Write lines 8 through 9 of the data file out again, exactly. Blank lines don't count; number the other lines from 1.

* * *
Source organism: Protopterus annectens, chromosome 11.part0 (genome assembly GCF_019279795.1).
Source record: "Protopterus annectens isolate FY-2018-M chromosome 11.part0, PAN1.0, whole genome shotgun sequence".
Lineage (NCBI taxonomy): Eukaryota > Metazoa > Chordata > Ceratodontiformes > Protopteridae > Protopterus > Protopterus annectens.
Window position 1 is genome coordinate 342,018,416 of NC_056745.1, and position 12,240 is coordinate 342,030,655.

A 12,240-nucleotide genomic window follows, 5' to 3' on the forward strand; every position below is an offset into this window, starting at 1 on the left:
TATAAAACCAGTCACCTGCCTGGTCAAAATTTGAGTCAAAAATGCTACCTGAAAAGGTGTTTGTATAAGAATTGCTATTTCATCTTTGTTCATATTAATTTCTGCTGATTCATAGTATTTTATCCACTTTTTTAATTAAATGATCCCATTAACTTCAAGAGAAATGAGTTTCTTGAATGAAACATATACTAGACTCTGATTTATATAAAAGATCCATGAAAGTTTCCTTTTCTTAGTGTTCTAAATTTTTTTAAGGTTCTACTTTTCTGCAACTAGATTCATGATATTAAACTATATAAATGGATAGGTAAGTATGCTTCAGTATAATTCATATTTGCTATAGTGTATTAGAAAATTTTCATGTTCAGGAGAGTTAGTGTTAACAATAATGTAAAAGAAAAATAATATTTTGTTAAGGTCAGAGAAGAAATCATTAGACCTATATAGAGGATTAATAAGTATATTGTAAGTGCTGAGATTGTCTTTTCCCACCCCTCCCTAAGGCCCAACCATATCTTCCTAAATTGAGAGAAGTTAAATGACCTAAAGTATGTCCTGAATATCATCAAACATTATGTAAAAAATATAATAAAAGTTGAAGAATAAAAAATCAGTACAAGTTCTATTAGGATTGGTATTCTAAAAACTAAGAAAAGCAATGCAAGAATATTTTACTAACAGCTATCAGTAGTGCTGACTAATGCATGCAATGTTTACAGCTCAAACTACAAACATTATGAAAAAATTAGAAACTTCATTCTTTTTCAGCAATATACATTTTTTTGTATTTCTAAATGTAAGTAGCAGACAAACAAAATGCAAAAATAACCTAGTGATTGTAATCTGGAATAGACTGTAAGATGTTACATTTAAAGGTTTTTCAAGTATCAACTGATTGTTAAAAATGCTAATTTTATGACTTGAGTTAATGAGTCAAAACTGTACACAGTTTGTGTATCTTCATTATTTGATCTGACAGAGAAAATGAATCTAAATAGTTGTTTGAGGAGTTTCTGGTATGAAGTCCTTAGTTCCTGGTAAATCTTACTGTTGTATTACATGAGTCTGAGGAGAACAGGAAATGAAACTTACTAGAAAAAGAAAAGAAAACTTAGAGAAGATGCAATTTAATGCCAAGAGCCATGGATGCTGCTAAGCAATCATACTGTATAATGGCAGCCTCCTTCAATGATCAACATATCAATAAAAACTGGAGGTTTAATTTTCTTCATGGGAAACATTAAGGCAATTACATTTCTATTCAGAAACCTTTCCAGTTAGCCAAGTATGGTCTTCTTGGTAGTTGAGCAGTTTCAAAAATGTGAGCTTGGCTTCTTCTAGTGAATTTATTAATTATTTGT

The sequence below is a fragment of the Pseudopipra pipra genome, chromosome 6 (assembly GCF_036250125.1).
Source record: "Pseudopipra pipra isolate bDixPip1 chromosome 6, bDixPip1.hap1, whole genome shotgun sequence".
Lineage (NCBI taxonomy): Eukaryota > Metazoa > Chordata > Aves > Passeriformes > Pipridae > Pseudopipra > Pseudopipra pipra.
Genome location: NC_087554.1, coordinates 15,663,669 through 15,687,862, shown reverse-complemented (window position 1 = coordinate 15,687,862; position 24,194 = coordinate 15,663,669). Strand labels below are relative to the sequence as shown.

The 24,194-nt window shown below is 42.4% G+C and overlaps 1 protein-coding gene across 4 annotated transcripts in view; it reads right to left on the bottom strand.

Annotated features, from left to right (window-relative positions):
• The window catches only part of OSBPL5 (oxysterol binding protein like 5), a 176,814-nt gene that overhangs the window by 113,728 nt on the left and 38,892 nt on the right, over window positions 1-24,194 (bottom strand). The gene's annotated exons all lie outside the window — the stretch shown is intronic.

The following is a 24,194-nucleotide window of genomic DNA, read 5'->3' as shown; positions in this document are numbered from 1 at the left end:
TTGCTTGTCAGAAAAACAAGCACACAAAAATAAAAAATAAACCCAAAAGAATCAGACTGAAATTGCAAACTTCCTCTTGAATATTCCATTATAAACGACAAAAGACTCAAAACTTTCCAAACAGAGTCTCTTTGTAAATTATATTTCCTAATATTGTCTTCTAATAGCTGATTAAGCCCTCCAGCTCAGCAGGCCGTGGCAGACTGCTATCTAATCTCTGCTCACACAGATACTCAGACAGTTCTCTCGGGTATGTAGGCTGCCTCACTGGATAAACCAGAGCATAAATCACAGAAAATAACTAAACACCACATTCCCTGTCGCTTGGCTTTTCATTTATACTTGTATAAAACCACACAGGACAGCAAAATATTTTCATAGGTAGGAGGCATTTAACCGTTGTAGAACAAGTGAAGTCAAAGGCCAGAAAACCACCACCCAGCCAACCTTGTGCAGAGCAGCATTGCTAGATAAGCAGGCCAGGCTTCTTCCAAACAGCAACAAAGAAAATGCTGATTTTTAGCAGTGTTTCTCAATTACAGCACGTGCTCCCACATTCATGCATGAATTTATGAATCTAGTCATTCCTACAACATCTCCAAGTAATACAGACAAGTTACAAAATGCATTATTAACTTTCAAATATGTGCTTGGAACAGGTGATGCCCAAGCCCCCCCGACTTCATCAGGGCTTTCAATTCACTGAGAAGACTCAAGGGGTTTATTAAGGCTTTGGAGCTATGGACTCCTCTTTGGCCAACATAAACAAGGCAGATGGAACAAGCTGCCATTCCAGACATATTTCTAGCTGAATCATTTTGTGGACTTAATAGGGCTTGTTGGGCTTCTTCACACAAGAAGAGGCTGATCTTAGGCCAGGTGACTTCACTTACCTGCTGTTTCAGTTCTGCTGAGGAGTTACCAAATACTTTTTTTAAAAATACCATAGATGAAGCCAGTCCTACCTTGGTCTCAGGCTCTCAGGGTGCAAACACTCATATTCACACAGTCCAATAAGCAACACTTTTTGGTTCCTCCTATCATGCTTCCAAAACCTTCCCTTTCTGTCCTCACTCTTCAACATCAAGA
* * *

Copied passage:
Source record: "Pseudopipra pipra isolate bDixPip1 chromosome 6, bDixPip1.hap1, whole genome shotgun sequence".
Lineage (NCBI taxonomy): Eukaryota > Metazoa > Chordata > Aves > Passeriformes > Pipridae > Pseudopipra > Pseudopipra pipra.